He continued with his flute lessons, though, studying with Sydney flute teacher Alex Manton, who took him through his AMEB grades. Playing music became a way of communicating. “High school can be vicious. I felt like playing the flute was the only thing I was good at, that I was known for at school,” he explains, “When we had talent quests, people would play something cool like the drums or guitar and I would go up there with a flute sonata. Usually, by the end of my multi-movement classical piece, some people would be asleep, but I kept doing it anyway. I loved performing whenever I got the chance. That was my thing, my voice because I couldn’t speak English.”

Liang went on to attend the Sydney Conservatorium of Music, studying with Alexa Still and James Kortum, and when a job was advertised for a position in the Navy Band, he leapt at the chance. “Flute auditions don’t come up very often in Sydney, or in Australia, so when one did I thought I’d better give it a go.” After winning the audition, Liang was once more thrown into the deep end – sometimes literally. “I didn’t know what to expect,” he says about his three months in training, “Being in a completely new environment when I was ten set me up a lot because it felt exactly like that. You just have to deal with it.”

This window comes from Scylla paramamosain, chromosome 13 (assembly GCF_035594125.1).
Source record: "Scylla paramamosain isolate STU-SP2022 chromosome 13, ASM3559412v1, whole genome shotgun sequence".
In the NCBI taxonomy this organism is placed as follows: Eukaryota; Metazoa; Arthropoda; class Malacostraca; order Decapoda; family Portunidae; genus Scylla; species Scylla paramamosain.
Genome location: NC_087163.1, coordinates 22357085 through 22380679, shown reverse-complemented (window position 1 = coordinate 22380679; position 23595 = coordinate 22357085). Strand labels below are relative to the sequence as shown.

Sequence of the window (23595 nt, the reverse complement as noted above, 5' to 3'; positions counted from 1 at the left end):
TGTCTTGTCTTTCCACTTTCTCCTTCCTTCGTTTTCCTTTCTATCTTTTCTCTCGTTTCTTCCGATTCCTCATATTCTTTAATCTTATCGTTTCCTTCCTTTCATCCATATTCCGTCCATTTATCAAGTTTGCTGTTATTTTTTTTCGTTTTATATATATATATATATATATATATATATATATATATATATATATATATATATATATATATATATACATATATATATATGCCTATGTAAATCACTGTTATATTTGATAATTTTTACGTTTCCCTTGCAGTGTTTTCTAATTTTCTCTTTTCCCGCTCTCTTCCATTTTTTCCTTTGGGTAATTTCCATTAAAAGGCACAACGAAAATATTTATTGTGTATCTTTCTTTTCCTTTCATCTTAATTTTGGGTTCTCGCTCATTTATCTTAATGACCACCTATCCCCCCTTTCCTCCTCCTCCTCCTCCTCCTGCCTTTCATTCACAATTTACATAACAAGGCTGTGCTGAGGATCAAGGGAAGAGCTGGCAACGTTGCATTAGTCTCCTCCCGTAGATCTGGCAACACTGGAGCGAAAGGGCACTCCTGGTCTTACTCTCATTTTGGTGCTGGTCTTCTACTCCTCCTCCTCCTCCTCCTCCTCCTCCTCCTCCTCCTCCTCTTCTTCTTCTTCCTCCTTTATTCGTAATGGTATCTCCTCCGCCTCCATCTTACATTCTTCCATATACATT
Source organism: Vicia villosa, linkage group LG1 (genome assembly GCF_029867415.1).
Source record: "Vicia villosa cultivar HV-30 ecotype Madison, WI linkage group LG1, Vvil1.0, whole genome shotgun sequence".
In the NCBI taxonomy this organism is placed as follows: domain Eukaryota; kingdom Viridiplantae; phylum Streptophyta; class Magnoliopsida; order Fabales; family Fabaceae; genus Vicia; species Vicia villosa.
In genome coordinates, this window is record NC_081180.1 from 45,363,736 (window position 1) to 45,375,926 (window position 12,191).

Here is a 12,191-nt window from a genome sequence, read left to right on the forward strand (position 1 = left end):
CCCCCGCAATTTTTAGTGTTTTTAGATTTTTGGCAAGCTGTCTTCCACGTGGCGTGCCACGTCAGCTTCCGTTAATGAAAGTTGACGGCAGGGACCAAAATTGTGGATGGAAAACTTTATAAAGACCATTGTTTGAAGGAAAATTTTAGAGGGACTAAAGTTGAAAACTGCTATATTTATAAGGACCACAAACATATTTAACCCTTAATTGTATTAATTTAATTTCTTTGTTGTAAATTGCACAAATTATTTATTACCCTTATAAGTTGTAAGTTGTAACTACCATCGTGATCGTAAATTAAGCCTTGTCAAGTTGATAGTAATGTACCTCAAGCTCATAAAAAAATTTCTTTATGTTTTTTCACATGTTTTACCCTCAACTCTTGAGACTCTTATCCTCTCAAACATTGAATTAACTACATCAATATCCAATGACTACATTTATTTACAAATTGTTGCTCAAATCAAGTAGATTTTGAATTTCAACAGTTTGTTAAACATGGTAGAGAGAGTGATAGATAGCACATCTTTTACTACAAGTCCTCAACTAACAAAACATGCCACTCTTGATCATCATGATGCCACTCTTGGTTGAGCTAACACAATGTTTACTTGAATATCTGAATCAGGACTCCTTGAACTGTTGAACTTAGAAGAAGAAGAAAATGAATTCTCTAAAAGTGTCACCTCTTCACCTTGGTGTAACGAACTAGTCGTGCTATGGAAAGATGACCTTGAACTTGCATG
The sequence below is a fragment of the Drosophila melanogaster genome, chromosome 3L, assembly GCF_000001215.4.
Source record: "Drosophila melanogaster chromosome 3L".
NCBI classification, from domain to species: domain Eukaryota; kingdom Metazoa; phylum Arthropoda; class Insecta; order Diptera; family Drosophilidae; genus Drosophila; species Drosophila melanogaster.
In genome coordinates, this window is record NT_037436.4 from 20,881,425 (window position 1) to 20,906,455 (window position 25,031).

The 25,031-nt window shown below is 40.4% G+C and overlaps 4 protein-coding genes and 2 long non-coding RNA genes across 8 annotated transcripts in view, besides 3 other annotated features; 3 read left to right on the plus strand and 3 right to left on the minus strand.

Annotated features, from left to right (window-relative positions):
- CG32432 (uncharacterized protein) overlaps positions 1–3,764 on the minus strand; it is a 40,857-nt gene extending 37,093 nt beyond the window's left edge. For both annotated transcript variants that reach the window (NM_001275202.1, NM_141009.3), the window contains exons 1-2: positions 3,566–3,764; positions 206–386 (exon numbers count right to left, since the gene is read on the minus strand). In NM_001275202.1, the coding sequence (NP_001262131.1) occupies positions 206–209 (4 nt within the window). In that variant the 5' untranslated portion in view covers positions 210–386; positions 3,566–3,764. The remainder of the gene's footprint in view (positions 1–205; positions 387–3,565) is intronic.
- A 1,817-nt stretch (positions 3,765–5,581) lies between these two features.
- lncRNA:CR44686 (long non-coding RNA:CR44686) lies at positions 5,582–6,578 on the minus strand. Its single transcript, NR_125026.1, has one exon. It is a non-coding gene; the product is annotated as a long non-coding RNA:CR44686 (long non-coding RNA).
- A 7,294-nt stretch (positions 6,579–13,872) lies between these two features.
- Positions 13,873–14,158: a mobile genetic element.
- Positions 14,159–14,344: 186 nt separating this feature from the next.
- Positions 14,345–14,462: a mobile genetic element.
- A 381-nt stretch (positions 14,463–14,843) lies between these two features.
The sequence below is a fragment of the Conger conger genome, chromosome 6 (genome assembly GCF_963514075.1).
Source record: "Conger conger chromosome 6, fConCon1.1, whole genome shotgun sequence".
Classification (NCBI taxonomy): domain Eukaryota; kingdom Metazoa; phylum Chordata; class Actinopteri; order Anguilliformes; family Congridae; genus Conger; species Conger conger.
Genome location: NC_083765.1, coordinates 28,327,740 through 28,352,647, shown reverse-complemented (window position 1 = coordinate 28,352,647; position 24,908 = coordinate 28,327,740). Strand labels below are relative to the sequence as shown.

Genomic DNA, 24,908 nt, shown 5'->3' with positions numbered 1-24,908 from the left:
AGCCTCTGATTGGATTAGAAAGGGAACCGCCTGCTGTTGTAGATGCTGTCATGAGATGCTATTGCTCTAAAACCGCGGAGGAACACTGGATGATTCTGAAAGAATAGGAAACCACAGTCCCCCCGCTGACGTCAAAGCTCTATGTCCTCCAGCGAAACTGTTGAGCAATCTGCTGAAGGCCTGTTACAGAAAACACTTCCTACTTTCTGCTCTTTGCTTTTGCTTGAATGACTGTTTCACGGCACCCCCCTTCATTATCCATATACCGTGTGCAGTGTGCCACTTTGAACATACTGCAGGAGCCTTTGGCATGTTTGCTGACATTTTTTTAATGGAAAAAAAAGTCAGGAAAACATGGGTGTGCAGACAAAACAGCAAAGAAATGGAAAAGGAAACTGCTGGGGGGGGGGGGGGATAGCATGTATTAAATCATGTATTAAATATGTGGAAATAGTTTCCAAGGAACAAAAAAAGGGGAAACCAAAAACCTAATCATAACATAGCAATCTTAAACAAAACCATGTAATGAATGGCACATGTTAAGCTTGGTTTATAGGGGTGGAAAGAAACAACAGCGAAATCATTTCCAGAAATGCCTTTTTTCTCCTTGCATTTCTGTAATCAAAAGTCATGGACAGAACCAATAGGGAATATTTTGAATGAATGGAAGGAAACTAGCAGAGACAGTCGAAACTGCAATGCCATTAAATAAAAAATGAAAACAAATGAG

Overall, he describes the experience as positive. “It was probably one of the best things I’ve done. Being challenged and having your brain working that hard, for that amount of time, is really invigorating.” The biggest challenge, however, was managing fatigue. “I fell asleep standing up at one point.”

Touring with the Navy Band has taken Liang to a number of places he may never otherwise have visited. “For one of the performances in India, we did a 3.5 kilometre street parade,” he says, “They estimated that almost a million people turned up. Seeing that amount of people, that whole scene was just crazy.”

Liang playing the Japanese Shō